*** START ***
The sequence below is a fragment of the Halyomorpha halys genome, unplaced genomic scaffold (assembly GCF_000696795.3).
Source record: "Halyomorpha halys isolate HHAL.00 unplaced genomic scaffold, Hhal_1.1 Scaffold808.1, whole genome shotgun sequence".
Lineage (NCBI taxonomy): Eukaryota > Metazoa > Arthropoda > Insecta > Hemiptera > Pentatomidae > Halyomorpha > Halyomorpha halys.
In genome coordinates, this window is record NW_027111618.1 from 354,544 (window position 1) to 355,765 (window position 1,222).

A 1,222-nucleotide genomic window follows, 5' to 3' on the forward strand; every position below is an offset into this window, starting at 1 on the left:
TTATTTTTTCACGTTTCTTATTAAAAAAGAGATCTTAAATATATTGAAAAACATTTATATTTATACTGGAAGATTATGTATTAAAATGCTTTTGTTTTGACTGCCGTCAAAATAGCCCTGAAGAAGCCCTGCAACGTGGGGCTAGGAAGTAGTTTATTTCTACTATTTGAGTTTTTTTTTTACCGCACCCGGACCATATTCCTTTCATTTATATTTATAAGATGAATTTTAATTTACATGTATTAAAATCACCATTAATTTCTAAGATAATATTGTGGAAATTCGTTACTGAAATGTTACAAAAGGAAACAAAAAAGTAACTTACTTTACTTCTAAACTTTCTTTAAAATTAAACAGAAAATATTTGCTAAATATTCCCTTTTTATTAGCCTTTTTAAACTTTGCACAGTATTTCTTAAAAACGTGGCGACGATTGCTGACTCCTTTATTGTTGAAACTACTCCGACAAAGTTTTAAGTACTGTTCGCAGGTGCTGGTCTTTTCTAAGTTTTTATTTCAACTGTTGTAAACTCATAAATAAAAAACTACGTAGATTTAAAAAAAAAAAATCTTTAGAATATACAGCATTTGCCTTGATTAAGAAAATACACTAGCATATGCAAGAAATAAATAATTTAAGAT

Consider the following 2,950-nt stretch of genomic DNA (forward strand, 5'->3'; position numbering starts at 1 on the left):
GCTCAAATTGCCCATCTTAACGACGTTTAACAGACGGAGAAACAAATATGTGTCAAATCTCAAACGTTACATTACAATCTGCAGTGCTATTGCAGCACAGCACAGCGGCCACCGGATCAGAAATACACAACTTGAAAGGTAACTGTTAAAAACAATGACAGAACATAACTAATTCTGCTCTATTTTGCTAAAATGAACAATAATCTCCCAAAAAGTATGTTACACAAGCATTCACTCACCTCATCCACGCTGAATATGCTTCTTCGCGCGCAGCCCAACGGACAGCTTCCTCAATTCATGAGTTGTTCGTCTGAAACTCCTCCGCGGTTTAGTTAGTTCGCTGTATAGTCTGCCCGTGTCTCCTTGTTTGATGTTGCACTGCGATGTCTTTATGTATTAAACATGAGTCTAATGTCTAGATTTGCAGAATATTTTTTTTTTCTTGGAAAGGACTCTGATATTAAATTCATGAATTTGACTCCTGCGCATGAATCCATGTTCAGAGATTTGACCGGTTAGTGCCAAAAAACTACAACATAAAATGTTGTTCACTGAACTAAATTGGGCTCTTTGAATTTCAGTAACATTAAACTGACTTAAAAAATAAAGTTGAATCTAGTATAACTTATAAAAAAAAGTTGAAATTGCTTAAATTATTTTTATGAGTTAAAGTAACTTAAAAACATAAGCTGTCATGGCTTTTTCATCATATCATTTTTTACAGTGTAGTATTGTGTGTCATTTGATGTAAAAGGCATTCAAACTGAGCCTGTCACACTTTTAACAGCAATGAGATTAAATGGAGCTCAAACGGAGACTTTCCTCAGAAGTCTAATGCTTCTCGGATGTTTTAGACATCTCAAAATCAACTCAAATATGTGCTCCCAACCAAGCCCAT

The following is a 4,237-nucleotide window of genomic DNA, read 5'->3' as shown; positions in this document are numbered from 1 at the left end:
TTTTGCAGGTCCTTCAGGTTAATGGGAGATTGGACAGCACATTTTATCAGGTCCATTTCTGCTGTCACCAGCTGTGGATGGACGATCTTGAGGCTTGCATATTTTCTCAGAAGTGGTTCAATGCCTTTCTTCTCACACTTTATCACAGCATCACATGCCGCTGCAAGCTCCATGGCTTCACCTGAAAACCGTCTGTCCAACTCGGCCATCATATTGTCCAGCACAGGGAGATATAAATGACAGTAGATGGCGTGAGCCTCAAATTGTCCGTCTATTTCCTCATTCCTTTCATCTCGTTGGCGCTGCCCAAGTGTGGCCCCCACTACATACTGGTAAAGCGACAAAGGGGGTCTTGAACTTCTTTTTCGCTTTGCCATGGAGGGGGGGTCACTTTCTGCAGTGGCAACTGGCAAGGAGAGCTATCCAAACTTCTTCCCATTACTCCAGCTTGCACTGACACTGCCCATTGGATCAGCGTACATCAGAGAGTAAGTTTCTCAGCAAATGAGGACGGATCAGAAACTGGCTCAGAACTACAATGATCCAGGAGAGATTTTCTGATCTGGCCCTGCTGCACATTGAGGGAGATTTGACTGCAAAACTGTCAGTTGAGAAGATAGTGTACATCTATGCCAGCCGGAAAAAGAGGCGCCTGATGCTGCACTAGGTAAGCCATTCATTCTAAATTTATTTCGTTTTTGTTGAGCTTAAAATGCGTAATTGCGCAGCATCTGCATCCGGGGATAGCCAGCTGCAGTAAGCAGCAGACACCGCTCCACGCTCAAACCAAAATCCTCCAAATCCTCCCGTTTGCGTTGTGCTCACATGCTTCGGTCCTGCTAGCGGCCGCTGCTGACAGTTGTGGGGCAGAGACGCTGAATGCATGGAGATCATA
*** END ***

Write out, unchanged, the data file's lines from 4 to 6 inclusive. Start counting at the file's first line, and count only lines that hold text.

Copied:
In genome coordinates, this window is record NW_027111618.1 from 354,544 (window position 1) to 355,765 (window position 1,222).

A 1,222-nucleotide genomic window follows, 5' to 3' on the forward strand; every position below is an offset into this window, starting at 1 on the left:
TTATTTTTTCACGTTTCTTATTAAAAAAGAGATCTTAAATATATTGAAAAACATTTATATTTATACTGGAAGATTATGTATTAAAATGCTTTTGTTTTGACTGCCGTCAAAATAGCCCTGAAGAAGCCCTGCAACGTGGGGCTAGGAAGTAGTTTATTTCTACTATTTGAGTTTTTTTTTTACCGCACCCGGACCATATTCCTTTCATTTATATTTATAAGATGAATTTTAATTTACATGTATTAAAATCACCATTAATTTCTAAGATAATATTGTGGAAATTCGTTACTGAAATGTTACAAAAGGAAACAAAAAAGTAACTTACTTTACTTCTAAACTTTCTTTAAAATTAAACAGAAAATATTTGCTAAATATTCCCTTTTTATTAGCCTTTTTAAACTTTGCACAGTATTTCTTAAAAACGTGGCGACGATTGCTGACTCCTTTATTGTTGAAACTACTCCGACAAAGTTTTAAGTACTGTTCGCAGGTGCTGGTCTTTTCTAAGTTTTTATTTCAACTGTTGTAAACTCATAAATAAAAAACTACGTAGATTTAAAAAAAAAAAATCTTTAGAATATACAGCATTTGCCTTGATTAAGAAAATACACTAGCATATGCAAGAAATAAATAATTTAAGAT